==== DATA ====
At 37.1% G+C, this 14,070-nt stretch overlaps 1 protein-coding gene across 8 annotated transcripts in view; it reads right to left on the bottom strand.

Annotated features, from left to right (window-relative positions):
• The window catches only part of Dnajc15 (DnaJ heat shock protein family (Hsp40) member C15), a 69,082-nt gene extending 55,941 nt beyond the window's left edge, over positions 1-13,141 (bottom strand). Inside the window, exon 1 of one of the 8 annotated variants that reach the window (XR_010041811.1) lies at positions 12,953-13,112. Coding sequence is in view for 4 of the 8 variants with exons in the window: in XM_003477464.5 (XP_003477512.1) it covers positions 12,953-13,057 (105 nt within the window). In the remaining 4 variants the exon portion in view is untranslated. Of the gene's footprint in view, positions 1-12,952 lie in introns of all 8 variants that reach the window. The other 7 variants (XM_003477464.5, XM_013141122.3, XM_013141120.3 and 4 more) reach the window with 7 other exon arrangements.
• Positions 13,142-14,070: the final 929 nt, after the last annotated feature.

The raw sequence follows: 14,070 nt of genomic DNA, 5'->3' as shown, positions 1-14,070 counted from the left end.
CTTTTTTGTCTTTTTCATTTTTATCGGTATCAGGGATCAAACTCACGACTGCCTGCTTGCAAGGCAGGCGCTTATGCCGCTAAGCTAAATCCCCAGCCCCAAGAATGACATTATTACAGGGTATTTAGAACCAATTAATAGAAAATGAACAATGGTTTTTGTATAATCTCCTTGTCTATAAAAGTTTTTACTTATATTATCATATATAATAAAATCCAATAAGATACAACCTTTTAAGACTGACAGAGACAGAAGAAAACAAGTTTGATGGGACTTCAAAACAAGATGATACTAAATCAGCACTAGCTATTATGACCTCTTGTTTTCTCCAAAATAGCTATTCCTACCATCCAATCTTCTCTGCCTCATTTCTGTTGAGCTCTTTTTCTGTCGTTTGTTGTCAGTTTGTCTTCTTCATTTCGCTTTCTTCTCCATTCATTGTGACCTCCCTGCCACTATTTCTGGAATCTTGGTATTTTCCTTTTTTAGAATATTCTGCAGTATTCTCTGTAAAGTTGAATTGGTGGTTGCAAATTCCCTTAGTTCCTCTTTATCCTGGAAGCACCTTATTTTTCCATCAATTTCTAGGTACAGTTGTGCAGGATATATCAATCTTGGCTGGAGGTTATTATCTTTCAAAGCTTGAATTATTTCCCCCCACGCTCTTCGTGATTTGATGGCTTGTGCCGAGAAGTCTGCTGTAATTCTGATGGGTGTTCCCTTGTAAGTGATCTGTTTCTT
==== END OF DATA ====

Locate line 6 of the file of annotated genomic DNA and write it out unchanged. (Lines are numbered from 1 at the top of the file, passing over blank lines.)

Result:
CTTTTTTGTCTTTTTCATTTTTATCGGTATCAGGGATCAAACTCACGACTGCCTGCTTGCAAGGCAGGCGCTTATGCCGCTAAGCTAAATCCCCAGCCCCAAGAATGACATTATTACAGGGTATTTAGAACCAATTAATAGAAAATGAACAATGGTTTTTGTATAATCTCCTTGTCTATAAAAGTTTTTACTTATATTATCATATATAATAAAATCCAATAAGATACAACCTTTTAAGACTGACAGAGACAGAAGAAAACAAGTTTGATGGGACTTCAAAACAAGATGATACTAAATCAGCACTAGCTATTATGACCTCTTGTTTTCTCCAAAATAGCTATTCCTACCATCCAATCTTCTCTGCCTCATTTCTGTTGAGCTCTTTTTCTGTCGTTTGTTGTCAGTTTGTCTTCTTCATTTCGCTTTCTTCTCCATTCATTGTGACCTCCCTGCCACTATTTCTGGAATCTTGGTATTTTCCTTTTTTAGAATATTCTGCAGTATTCTCTGTAAAGTTGAATTGGTGGTTGCAAATTCCCTTAGTTCCTCTTTATCCTGGAAGCACCTTATTTTTCCATCAATTTCTAGGTACAGTTGTGCAGGATATATCAATCTTGGCTGGAGGTTATTATCTTTCAAAGCTTGAATTATTTCCCCCCACGCTCTTCGTGATTTGATGGCTTGTGCCGAGAAGTCTGCTGTAATTCTGATGGGTGTTCCCTTGTAAGTGATCTGTTTCTT